Many people believe that the summer is just an extended vacation for teachers, but that has never been the case. This year is certainly no different. Normally, teachers use the summer to get caught up. They complete professional development, expand resources for their classrooms, and plan for the beginning of the next school year. This year, however, they have to prepare for the school reopen of 2020.
Teachers are still dedicating their time to all of these tasks. However, this year the pandemic has also caused much uncertainty for how education will continue moving forward. Will we go back to the classroom? Will schools continue with their remote learning model? Do parents have a choice of whether or not their child goes back to school in person or online? What are the optimal ways to keep students, families, and teachers/staff safe? All of these questions have not yet been answered. Rest assured teachers and administrations are over-preparing for many different possibilities.
Multiple Plans for School Reopen 2020
School districts are currently planning for three different options for how to resume learning in when schools reopen:
- In-person learning
- Online and distance learning
- A hybrid model which combines the two
If schools are to resume in-person learning, this will be the most high-risk scenario. All students will be invited to return to school, the CDC guidelines will be implemented, and social distancing and other health requirements will be enforced.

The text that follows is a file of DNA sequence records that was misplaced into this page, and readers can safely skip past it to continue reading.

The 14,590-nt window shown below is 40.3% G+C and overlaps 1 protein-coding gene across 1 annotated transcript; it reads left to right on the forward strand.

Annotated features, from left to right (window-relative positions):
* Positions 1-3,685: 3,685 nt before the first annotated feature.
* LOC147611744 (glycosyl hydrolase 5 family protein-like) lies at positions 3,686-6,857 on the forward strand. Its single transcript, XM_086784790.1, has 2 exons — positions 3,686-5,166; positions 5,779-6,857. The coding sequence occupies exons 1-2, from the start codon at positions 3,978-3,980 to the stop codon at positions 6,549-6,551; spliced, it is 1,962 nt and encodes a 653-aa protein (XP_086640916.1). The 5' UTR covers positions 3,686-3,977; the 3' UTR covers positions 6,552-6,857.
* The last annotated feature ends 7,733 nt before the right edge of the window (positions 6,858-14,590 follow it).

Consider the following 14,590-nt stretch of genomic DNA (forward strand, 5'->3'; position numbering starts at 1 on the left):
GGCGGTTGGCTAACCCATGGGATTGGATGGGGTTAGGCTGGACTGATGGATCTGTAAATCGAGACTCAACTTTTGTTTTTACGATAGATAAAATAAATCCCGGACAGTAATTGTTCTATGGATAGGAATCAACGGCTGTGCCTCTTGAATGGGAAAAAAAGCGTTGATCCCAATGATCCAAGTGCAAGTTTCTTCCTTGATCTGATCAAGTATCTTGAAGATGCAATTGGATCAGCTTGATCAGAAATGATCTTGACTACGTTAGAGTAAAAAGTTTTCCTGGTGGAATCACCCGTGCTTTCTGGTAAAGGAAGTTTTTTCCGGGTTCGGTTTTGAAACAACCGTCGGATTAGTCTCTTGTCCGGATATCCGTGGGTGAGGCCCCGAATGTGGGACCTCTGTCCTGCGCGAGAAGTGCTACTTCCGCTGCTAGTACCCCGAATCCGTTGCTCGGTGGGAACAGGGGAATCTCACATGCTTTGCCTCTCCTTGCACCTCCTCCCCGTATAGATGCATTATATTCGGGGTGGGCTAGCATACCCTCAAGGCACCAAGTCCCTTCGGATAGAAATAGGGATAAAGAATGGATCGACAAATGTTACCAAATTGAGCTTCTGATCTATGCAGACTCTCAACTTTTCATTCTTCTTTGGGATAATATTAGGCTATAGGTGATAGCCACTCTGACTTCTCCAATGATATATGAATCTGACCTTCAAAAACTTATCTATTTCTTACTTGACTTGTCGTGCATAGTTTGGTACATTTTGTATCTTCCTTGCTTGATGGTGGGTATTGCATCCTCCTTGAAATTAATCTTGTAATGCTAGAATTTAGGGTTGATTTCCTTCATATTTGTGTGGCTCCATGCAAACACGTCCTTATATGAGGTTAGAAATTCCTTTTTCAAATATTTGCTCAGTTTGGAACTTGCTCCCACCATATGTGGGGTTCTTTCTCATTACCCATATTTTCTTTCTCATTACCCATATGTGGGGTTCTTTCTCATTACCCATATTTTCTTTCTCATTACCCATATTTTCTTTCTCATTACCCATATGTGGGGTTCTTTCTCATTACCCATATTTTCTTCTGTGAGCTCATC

If schools resume online learning, there’s a much lower risk of contracting or spreading the virus. Schools will utilize their distance learning plans from the spring with added rigor. Continued efforts will be made to reach students who need the most support in a distance learning scenario. In this case, schools will open only for emergency child care or other functions, such as to administer computers or meals to families in need.
Lastly, schools have been asked to plan for a hybrid model. This model combines both in-person and online learning. When students are in school, the building will be at 50% or fewer capacity. CDC guidelines will be enforced, with social distancing monitored closely. For those not at the building that day, there will be a delivery or contact-less pickup of school materials and meals, and those students will receive online instruction.
After learning more about all three of these plans, it’s clear that the needs of every family and student cannot be met no matter which one is finalized. There are drawbacks even to the lowest-risk options that may leave parents choosing from among several less-than-ideal options. Remember that we’re experiencing this together, and you’re not alone if you’re feeling overwhelmed by how to plan for school this fall.
To stay ahead of the game this summer, keep your child engaged in academics at home, and find ways to connect with them to fulfill their social and emotional needs. If you can do so safely, find ways for them to interact with their peers if possible. To find out whether schools are reopening in person, online, or using the hybrid option, check out this state-by-state list. Info continues to be added as updates are being made. In the meantime, enjoy the remaining months of the summer as best as you can—stay informed, remain vigilant, and remember to rest and reset when needed.